Wednesday, November 17, 2010


Matthew 14:23 - After He had sent the crowds away, He went up on the mountain by Himself to pray; and when it was evening, He was there alone.

Luke 6:12 - It was at this time that He went off to the mountain to pray, and He spent the whole night in prayer to God.

John 6:15 - So Jesus, perceiving that they were [fn] intending to come and take Him by force to make Him king,withdrew again to the mountain by Himself alone.

I find it interesting that there are several times when Jesus felt it was necessary to withdraw Himself from the masses and from His followers to be alone.  

When I was in college one of our campus pastors preached a sermon on the importance of times of solitude.  For some reason, that sermon really resonated with me that evening and it stuck with me for a while.  However, like many things that should have been used in a healthy manner, I began to take the principles of a person's need for solitude and twist it into a life mantra.  

Here's truth, I enjoy entertaining people.  I really do like being in front of a group of people and knowing that they enjoy my stories, jokes, or other silly antics I may pull off.  In fact, I feed off of their enjoyment and enjoy myself.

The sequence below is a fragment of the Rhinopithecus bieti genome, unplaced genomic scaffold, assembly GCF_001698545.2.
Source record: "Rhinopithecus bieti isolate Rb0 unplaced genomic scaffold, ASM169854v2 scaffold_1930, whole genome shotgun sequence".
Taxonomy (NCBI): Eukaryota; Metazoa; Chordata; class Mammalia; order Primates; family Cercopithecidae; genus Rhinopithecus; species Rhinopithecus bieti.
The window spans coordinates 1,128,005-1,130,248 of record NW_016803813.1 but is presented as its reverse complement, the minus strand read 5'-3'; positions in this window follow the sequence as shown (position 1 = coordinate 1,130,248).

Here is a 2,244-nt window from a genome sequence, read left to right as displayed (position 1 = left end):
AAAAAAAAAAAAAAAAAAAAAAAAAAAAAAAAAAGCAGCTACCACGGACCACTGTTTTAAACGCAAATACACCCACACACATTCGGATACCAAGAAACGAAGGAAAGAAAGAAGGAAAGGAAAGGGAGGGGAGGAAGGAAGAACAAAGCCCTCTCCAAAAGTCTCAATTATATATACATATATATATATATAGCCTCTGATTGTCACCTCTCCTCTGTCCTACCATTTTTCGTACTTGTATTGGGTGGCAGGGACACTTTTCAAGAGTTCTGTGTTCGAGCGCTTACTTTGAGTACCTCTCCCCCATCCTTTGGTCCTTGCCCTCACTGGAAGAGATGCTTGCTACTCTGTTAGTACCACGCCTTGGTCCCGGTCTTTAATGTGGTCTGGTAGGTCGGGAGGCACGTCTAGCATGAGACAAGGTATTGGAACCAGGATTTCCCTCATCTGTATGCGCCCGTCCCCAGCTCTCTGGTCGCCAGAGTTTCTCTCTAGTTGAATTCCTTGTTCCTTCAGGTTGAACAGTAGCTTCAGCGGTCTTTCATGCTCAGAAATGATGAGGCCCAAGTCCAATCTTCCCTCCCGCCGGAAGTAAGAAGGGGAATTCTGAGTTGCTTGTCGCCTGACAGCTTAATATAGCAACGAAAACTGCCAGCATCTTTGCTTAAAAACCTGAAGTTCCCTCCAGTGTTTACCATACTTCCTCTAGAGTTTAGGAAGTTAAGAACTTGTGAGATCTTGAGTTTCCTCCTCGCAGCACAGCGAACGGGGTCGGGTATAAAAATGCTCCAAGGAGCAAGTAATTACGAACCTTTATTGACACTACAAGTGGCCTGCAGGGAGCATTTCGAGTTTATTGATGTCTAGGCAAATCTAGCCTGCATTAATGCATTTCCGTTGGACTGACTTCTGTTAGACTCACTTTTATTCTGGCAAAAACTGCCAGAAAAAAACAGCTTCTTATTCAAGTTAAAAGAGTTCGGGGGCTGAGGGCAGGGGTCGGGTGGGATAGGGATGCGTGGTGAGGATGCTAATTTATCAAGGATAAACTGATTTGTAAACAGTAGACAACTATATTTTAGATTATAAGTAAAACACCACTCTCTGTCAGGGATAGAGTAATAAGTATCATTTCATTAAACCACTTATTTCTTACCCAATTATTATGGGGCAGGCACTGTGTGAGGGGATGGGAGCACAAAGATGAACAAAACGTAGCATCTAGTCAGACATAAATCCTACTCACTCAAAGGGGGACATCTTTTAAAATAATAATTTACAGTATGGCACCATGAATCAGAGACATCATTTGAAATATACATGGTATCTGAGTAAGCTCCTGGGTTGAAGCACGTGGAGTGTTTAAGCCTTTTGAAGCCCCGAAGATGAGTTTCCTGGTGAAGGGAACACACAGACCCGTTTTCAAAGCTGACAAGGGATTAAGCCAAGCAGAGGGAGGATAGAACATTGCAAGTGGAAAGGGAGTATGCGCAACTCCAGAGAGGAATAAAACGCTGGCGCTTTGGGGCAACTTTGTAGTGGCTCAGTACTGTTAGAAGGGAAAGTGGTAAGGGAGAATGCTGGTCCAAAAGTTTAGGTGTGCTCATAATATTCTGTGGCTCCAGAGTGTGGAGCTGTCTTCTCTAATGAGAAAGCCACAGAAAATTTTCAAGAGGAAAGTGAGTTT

I enjoy teaching my students.  There is no greater thrill to me than when my students begin to grasp the truths from the Word of God.  As my kids come to a greater understanding of who God is and how big His grace is in their lives, I get more and more pumped to teach them. 

Honestly though, I pour a lot of myself into my teaching...and in the past, I've poured a lot into my entertaining.  So it is that a lot of times when I'm finished teaching or preaching, I tend to feel a bit drained.  I need to recharge my batteries.  

Unfortunately, for a long time in my life, I poured so much of myself into so many things that didn't really matter in the scope of eternity that I stayed drained.  Never really relying on the strength of the Spirit to recharge me.  Instead relying on my own selfish solitude and wrapping my desire to be alone in a spiritual kind of excuse that said, "I give so much to everyone, I just need my 'me' time."  

It's interesting though, that in the aftermath of my chaotic experience with God's grace that I crave fellowship with my friends and family.  I genuinely have come to the point that I enjoy people, and I genuinely enjoy the times I spend with friends.  In stepping away from the "center of attention" role that I used to play and letting myself naturally enjoy good company I find that what Solomon says in Ecclesiastes 4 is so true. Two are indeed better than one.  

I still need a little time with myself and God.  But that's the difference in my time alone now and my time alone in the past.  Now, my time alone is usually spent in genuine reflection and prayer.  I don't say that to sound holy or pious, I say that to illustrate that God is teaching me how to be alone in a healthy way.  

I think that all people need some solitude in their days.  I think that everyone needs a place to retreat where they can just escape the masses and spend time "recharging."  However, what is not healthy, is to in a attitude of distrust or fear or arrogance to retreat from the world and expect the world to readily accept whatever emerges from your times of solitude.